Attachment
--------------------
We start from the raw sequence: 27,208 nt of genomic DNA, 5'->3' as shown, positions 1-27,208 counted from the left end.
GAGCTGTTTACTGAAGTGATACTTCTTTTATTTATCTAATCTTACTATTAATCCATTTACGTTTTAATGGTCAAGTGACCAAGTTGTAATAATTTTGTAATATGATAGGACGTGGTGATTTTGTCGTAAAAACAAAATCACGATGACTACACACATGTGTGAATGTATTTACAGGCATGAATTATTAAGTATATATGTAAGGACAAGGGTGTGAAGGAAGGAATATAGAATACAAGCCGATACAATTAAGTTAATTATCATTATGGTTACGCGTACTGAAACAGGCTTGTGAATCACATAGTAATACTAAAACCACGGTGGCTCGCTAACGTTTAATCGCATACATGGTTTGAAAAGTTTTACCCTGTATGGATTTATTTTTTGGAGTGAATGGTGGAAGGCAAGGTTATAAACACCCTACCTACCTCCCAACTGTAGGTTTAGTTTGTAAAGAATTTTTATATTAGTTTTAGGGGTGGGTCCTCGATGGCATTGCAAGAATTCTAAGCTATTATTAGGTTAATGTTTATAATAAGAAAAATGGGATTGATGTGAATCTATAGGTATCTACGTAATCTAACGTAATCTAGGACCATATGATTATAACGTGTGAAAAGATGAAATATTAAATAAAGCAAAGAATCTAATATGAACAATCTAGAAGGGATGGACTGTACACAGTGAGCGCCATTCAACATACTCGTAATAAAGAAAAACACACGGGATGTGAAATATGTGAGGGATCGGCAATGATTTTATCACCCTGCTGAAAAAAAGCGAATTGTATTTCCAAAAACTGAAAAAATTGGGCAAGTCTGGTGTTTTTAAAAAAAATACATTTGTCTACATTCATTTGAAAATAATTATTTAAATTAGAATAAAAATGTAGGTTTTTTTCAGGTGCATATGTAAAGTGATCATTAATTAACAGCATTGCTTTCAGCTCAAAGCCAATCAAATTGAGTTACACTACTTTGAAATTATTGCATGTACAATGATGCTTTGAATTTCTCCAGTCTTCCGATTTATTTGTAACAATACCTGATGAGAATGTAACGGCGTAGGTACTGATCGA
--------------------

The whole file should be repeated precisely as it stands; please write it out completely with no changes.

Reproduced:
We start from the raw sequence: 27,208 nt of genomic DNA, 5'->3' as shown, positions 1-27,208 counted from the left end.
GAGCTGTTTACTGAAGTGATACTTCTTTTATTTATCTAATCTTACTATTAATCCATTTACGTTTTAATGGTCAAGTGACCAAGTTGTAATAATTTTGTAATATGATAGGACGTGGTGATTTTGTCGTAAAAACAAAATCACGATGACTACACACATGTGTGAATGTATTTACAGGCATGAATTATTAAGTATATATGTAAGGACAAGGGTGTGAAGGAAGGAATATAGAATACAAGCCGATACAATTAAGTTAATTATCATTATGGTTACGCGTACTGAAACAGGCTTGTGAATCACATAGTAATACTAAAACCACGGTGGCTCGCTAACGTTTAATCGCATACATGGTTTGAAAAGTTTTACCCTGTATGGATTTATTTTTTGGAGTGAATGGTGGAAGGCAAGGTTATAAACACCCTACCTACCTCCCAACTGTAGGTTTAGTTTGTAAAGAATTTTTATATTAGTTTTAGGGGTGGGTCCTCGATGGCATTGCAAGAATTCTAAGCTATTATTAGGTTAATGTTTATAATAAGAAAAATGGGATTGATGTGAATCTATAGGTATCTACGTAATCTAACGTAATCTAGGACCATATGATTATAACGTGTGAAAAGATGAAATATTAAATAAAGCAAAGAATCTAATATGAACAATCTAGAAGGGATGGACTGTACACAGTGAGCGCCATTCAACATACTCGTAATAAAGAAAAACACACGGGATGTGAAATATGTGAGGGATCGGCAATGATTTTATCACCCTGCTGAAAAAAAGCGAATTGTATTTCCAAAAACTGAAAAAATTGGGCAAGTCTGGTGTTTTTAAAAAAAATACATTTGTCTACATTCATTTGAAAATAATTATTTAAATTAGAATAAAAATGTAGGTTTTTTTCAGGTGCATATGTAAAGTGATCATTAATTAACAGCATTGCTTTCAGCTCAAAGCCAATCAAATTGAGTTACACTACTTTGAAATTATTGCATGTACAATGATGCTTTGAATTTCTCCAGTCTTCCGATTTATTTGTAACAATACCTGATGAGAATGTAACGGCGTAGGTACTGATCGA